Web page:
BACKGROUND:  In sub-Saharan Africa, the percentage of screened blood is limited to approximately 75 percent for human immunodeficiency virus antibodies (anti-HIV), 50 percent for hepatitis B surface antigen, and 19 percent for hepatitis C virus antibodies (anti-HCV), mainly because of costs.

STUDY DESIGN AND METHODS:  In 2002 to 2003, candidate blood donors were screened before donation for HIV, HCV, and hepatitis B virus (HBV) serologic markers with rapid tests. The efficacy of this screening was assessed by nucleic acid testing (NAT) applied to pools of 10 plasma samples from donated units with a virus specific triplex assay. NAT-reactive pools were resolved by viral genome identification in individual plasma sample. Deferred candidate donors were referred to a donor-care program.

RESULTS:  A total of 9372 people were screened and 1534 (16.4%) were deferred. No HIV or HCV RNA–containing samples remained undetected by rapid tests unless a human testing error was involved. In contrast, 1.3 and 3.0 percent of HBV DNA–containing blood units were negative with rapid tests but were detected in individual donations with enzyme immunoassay and genomic amplification, respectively. Only half of these units were detectable in pools of 10 samples. One-third of deferred candidate donors attended the donor-care program and were informed and counseled.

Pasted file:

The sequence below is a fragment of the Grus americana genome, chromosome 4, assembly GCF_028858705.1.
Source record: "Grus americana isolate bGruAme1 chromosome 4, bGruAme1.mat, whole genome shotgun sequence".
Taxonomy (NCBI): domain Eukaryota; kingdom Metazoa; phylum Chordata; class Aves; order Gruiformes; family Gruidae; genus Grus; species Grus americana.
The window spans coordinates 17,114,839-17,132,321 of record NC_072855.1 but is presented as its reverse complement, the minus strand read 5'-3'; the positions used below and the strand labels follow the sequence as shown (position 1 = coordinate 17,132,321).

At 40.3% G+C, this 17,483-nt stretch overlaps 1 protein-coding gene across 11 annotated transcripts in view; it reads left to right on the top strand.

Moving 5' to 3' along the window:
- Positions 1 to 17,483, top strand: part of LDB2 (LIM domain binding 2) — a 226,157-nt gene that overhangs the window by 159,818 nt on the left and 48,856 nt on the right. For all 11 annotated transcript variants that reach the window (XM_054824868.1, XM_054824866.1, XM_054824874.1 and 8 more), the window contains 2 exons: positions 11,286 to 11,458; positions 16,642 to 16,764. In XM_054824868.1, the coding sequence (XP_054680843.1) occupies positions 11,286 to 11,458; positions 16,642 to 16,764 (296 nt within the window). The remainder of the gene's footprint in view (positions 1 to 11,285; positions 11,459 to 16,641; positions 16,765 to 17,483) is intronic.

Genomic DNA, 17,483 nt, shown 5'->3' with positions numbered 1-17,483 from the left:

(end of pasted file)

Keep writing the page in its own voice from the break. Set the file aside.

CONCLUSIONS:  Predonation viral screening of blood donors is effective in high endemic areas, and the savings it generates may improve the safety and limit the cost of blood. Communication with deferred donors may contribute to public health. A new screening strategy associating serologic rapid test before donation and NAT on pools of 10 plasma samples after donation is proposed.